Who Shot Sports: Talking with Curator Gail Buckland
POSTED ON: September 29, 2016
Cooper professor Gail Buckland, the Benjamin Menschel Distinguished Visiting Professor, has curated an exhibition at the Brooklyn Museum entitled Who Shot Sports: A Photographic History, 1843-Present. Alfred A. Knopf has published Buckland’s book of the same title. [See at bottom for a lightbox sampling of the work.] The show, which runs from July 15 to January 8, 2017, is an expansive look at sports photography with an emphasis on the aesthetic and cultural importance of these pictures. Both the book and exhibition have received outstanding reviews. Buckland, below, the former curator of the Royal Photographic Society of Great Britain and the author or collaborator on fourteen books on photography and history, has been teaching the History of Photography at The Cooper Union since the late 1970s. She recently spoke to us about “Who Shot Sports.”
Are you a sports fan?
Not at all.
Why did you choose this subject and how did you make it compelling for you?
I did a very large exhibition and book in 2009, Who Shot Rock and Roll: A Photographic History 1955 to the Present, which went to 10 museums. It was enormously satisfying in that so many people who rarely go to art museums came because of the subject, and when they went they were pleasantly surprised on many levels. Even the most avid rock fans learned a lot because they didn’t know who the photographers were—the photographers of album covers, of the posters on their walls as kids, etc. Who Shot Rock and Roll, the exhibition and book, were very successful. I very much love the history of photography and I love sharing that love with others. My partner was the one who came up with the idea of sports. I said, “How can I do sports —I don’t know about it.” But I do know photography. Sports photography is a form of photojournalism. I realized that I can address many areas of photography through what I know: aesthetics, cultural history, photographic history.
Why do you think sports photographers haven’t been accorded the same respect and recognition as “art” photographers?
The photos in the show are made by men and women of enormous talent. Sports photographers have been left out of the canon. In the history of photography, there have always been hierarchies. I have spent my career enlarging the canon. A book and exhibition focusing on the men and women who have given sports its powerful, universal image has never been done. And, when you think about it, sports photography is about capturing the body in motion, and this has been a goal of art since cave painting. In addition, sports photographers, more than any other group of photographers, have pushed camera technology – requiring faster cameras, longer lenses, more sensitive and faster films, cameras that are waterproof, shutters that don’t freeze in extreme cold.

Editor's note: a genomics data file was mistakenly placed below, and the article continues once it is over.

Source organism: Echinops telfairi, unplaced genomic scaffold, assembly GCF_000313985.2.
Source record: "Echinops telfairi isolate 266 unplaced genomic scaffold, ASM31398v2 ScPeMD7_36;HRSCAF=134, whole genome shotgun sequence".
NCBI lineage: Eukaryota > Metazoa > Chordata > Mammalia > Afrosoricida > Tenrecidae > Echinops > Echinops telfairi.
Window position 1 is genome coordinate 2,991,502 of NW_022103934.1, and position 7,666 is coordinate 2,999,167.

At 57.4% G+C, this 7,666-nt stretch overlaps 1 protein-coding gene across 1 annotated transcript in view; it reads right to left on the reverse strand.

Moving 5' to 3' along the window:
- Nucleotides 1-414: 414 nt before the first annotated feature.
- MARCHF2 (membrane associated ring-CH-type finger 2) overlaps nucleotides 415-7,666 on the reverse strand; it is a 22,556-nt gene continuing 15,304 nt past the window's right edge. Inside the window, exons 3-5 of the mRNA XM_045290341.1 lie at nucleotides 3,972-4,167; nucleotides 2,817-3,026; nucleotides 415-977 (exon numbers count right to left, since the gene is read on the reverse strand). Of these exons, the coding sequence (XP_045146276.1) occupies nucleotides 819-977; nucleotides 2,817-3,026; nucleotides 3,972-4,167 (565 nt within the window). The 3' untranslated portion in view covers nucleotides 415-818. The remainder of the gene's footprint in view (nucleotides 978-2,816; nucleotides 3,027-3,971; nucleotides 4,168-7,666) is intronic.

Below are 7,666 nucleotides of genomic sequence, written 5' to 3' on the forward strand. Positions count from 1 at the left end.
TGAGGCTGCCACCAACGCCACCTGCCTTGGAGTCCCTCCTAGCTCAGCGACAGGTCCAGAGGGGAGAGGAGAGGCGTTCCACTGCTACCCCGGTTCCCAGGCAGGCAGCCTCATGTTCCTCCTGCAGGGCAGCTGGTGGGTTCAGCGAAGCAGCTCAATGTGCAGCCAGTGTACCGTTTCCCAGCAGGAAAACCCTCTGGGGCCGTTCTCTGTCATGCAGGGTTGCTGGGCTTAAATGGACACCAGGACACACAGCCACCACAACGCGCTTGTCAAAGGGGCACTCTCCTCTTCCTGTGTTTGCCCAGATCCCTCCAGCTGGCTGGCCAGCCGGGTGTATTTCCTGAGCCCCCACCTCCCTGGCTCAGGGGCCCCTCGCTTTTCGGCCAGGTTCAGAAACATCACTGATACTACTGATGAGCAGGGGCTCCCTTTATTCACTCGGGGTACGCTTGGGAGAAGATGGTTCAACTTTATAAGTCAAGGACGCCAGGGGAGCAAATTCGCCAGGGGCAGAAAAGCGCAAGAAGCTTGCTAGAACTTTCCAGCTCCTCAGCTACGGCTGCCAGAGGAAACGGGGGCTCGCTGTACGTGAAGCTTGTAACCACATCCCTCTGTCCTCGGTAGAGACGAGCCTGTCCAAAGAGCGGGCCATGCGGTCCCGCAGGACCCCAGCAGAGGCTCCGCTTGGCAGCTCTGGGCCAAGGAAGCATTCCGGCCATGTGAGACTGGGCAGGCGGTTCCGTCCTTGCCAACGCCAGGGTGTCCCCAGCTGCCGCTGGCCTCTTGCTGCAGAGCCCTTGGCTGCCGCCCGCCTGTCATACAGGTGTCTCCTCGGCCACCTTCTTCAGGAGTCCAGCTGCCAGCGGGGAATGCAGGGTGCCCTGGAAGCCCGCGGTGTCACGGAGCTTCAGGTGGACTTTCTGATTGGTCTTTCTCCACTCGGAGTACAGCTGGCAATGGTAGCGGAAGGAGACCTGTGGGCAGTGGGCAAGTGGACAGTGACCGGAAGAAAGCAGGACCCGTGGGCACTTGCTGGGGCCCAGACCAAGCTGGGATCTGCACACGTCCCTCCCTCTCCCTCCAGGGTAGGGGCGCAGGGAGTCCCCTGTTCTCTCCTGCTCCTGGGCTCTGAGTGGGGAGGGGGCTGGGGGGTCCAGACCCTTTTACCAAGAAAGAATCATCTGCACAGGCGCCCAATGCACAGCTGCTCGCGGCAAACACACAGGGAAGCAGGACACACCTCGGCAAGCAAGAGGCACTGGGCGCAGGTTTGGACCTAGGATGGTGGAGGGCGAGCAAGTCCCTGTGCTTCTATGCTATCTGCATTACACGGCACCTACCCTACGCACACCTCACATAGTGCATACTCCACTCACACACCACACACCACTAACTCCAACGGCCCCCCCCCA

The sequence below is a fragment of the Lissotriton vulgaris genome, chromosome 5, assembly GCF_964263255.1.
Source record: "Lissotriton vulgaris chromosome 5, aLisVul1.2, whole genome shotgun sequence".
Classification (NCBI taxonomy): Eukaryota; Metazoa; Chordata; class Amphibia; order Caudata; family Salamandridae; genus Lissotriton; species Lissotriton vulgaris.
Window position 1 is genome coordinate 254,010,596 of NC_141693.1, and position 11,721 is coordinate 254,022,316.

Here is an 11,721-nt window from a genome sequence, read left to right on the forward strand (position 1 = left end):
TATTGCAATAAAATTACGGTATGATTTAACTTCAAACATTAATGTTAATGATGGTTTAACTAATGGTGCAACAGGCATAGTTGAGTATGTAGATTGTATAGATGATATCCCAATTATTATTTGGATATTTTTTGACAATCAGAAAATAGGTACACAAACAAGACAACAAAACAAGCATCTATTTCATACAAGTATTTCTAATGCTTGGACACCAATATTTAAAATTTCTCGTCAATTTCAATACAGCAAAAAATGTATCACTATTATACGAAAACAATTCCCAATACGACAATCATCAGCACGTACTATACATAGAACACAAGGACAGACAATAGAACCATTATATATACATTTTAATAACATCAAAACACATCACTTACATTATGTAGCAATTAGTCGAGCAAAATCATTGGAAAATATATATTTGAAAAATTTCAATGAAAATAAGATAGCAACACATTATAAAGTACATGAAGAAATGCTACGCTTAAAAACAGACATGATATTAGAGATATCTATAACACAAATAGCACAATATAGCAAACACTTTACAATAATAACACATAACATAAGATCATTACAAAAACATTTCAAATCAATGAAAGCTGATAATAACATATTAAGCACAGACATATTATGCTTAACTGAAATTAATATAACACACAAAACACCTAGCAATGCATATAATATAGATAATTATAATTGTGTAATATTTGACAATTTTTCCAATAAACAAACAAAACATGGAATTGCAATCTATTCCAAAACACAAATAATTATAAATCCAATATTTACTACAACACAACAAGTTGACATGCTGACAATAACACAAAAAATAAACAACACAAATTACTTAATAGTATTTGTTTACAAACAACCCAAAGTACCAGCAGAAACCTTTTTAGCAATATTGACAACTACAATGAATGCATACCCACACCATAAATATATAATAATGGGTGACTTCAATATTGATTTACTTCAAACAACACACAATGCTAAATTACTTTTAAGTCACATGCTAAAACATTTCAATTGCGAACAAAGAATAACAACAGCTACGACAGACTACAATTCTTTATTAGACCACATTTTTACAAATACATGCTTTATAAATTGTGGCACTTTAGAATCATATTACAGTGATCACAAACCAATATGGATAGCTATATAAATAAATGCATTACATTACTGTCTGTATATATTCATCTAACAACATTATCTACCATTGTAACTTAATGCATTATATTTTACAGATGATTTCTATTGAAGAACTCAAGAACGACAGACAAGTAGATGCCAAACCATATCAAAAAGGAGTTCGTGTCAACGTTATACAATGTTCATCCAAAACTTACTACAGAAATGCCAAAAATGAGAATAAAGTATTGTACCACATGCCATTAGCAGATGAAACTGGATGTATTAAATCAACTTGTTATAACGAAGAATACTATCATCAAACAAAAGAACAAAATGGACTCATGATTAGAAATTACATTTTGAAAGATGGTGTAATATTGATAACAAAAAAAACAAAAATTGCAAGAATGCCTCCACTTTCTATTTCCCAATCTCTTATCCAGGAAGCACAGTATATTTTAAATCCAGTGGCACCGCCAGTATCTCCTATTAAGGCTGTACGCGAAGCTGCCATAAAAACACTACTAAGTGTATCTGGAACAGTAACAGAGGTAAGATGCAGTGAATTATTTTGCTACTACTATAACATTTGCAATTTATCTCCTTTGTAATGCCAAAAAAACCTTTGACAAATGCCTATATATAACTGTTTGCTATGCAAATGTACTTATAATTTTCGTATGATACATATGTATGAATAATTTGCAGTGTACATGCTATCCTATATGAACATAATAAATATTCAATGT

We have a wealth of imagery today, but arguably not presented with the same care and perhaps sincerity of LIFE. Do you think the absence of such photo-driven publications has had an impact on sports photography?
Photojournalism doesn’t exist the way it used to. You still have Sports Illustrated but they have let go all their staff photographers. The difference now is that a great deal of importance is given to speed of transmission and quantity of images shot during a game. There are not many print outlets any longer for sports photography – many people don’t even get a daily newspaper. That’s why a book is important—the photographs have long lives and in a museum show, people have time to reflect on the pictures and look carefully. When they do, they realize the beauty and power of sports imagery.
You included a number of works by people we wouldn’t associate with sports including Andy Warhol and Stanley Kubrick. Why did you make that choice?
Stanley Kubrick was a great photographer before he was a filmmaker, and the picture I used of Rocky Graziano in the shower is a knock out. And it’s a bonus that it was by Kubrick. In terms of Warhol, I tried to be as inclusive as possible because there are different ways of approaching the subject. Those Polaroids [taken by Warhol and included in the book and exhibition] were made for larger art pieces.
You included many of the back stories of how a particular shot was taken. Such narratives are rarely included in exhibitions of paintings or sculptures. Do you agree with that observation, and if so, why would that be the case?
No, I don’t agree. I think it depends on the artist. When the Met does a one-person show on an artist, for instance, a lot of biographical information is available as part of the exhibition. Generally a photograph is taken in real time and under certain circumstances. Beaumont Newhall wrote his history of photography that a documentary photograph must itself be documented because certain types of photographs need good, solid captions. And as a curator, I also try to help the few appreciate the photograph in a variety of ways. For many people these back stories are the best way to enter and enjoy the picture. Then, they can bring their ideas and emotional response to it.
Did your interest in sports increase upon studying these images?
Yes, but what really grew is the recognition of how much sports is loved by people. Sports are loved all over the world and across socioeconomic boundaries I looked for the photographs that helped define people’s passion for sports.
Does your work on the book and the exhibition influence your teaching?
I’ve been teaching a long time and it’s never the same, and I’m certainly not alone at Cooper in saying that the work we do outside of Cooper gives enormous credibility to our teaching. I have renewed energy. I’m not just rehashing things, but conveying my renewed energy and love for the history of photography. I like The Cooper Union students to know their teacher is enlarging the “history of photography” all the time.